Distinct Cortical-Thalamic-Striatal Circuits through the Parafascicular Nucleus

Mandelbaum, G., Taranda, J., Haynes, T. M., Hochbaum, D. R., Huang, K. W., Hyun, M., Umadevi Venkataraju, K., Straub, C., Wang, W., Robertson, K., Osten, P., Sabatini, B. L. (March 2019) Distinct Cortical-Thalamic-Striatal Circuits through the Parafascicular Nucleus. Neuron, 102 (3). 636-652 e.. ISSN 0896-6273

URL: https://www.ncbi.nlm.nih.gov/pubmed/30905392
DOI: 10.1016/j.neuron.2019.02.035


The thalamic parafascicular nucleus (PF), an excitatory input to the basal ganglia, is targeted with deep-brain stimulation to alleviate a range of neuropsychiatric symptoms. Furthermore, PF lesions disrupt the execution of correct motor actions in uncertain environments. Nevertheless, the circuitry of the PF and its contribution to action selection are poorly understood. We find that, in mice, PF has the highest density of striatum-projecting neurons among all sub-cortical structures. This projection arises from transcriptionally and physiologically distinct classes of PF neurons that are also reciprocally connected with functionally distinct cortical regions, differentially innervate striatal neurons, and are not synaptically connected in PF. Thus, mouse PF contains heterogeneous neurons that are organized into parallel and independent associative, limbic, and somatosensory circuits. Furthermore, these subcircuits share motifs of cortical-PF-cortical and cortical-PF-striatum organization that allow each PF subregion, via its precise connectivity with cortex, to coordinate diverse inputs to striatum.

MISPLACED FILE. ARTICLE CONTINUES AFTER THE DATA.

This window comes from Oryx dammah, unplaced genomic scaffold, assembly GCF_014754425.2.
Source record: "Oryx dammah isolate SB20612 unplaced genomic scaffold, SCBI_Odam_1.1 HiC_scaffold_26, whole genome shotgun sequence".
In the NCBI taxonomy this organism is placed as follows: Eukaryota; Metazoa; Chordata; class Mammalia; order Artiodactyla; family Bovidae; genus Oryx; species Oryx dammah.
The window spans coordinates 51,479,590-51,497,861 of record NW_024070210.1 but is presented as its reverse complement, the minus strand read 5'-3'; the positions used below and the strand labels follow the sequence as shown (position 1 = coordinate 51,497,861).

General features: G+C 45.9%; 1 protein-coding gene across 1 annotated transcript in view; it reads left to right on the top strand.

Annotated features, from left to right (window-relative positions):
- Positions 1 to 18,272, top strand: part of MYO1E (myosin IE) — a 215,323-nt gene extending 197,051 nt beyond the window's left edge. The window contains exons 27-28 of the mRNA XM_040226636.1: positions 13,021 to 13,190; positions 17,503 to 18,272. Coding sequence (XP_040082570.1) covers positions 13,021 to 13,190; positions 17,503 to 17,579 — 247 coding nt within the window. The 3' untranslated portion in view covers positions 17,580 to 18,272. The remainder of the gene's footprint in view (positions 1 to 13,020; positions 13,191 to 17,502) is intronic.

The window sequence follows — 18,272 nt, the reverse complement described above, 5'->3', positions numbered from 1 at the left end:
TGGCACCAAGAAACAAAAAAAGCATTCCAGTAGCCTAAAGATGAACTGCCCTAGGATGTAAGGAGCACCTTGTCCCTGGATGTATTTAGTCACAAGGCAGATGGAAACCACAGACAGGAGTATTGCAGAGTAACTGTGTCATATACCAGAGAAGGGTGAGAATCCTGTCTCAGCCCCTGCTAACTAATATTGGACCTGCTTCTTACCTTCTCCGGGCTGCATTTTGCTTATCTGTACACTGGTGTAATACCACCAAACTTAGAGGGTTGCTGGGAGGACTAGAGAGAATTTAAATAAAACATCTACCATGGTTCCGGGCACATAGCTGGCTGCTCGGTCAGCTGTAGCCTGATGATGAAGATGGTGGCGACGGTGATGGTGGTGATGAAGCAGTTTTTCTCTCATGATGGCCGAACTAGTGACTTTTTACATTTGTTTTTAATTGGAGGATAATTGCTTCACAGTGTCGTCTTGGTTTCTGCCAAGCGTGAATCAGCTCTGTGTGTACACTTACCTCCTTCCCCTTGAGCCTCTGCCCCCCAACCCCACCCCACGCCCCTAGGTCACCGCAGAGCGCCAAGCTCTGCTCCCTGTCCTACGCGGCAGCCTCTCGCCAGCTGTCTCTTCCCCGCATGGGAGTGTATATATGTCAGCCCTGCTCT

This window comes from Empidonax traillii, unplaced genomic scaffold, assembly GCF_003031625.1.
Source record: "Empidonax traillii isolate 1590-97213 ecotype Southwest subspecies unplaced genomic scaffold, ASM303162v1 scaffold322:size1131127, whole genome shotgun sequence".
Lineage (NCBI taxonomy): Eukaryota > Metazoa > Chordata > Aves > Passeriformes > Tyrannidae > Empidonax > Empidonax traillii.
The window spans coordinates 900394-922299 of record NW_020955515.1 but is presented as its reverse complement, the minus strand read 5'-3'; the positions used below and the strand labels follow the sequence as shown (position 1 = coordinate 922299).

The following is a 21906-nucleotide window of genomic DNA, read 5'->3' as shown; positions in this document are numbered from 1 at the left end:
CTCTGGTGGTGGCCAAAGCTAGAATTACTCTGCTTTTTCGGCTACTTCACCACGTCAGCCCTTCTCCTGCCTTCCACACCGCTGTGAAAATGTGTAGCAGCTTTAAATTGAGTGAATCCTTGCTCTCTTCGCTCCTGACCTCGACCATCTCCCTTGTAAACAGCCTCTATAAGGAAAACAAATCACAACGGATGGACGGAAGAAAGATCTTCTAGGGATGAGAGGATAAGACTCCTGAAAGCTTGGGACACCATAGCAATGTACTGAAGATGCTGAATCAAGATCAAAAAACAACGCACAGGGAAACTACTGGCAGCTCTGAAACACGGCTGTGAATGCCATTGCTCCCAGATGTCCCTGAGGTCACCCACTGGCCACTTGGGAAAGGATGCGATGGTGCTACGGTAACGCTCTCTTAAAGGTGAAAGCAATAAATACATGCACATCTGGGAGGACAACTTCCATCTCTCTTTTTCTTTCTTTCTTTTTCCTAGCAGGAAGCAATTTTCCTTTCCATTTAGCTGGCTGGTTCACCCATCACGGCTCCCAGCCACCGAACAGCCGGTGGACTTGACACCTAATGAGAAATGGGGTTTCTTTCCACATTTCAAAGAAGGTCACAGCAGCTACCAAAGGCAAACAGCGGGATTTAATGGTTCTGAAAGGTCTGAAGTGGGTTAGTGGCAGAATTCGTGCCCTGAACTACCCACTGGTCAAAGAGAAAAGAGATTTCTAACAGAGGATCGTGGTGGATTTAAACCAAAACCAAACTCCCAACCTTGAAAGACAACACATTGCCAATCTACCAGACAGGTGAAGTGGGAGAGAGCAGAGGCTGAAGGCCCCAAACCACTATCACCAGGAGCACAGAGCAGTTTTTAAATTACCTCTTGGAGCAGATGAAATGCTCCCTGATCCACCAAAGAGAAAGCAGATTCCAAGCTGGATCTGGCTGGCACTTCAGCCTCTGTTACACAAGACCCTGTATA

Item Type: Paper
Subjects: organs, tissues, organelles, cell types and functions > tissues types and functions > basal ganglia
Investigative techniques and equipment > electrophysiology
organs, tissues, organelles, cell types and functions > tissues types and functions > thalamus
CSHL Authors:
Communities: CSHL labs > Osten lab
Depositing User: Matthew Dunn
Date: 19 March 2019
Date Deposited: 28 Mar 2019 15:22
Last Modified: 29 Jun 2021 19:54
PMCID: PMC7164542
Related URLs:
URI: https://repository.cshl.edu/id/eprint/37765

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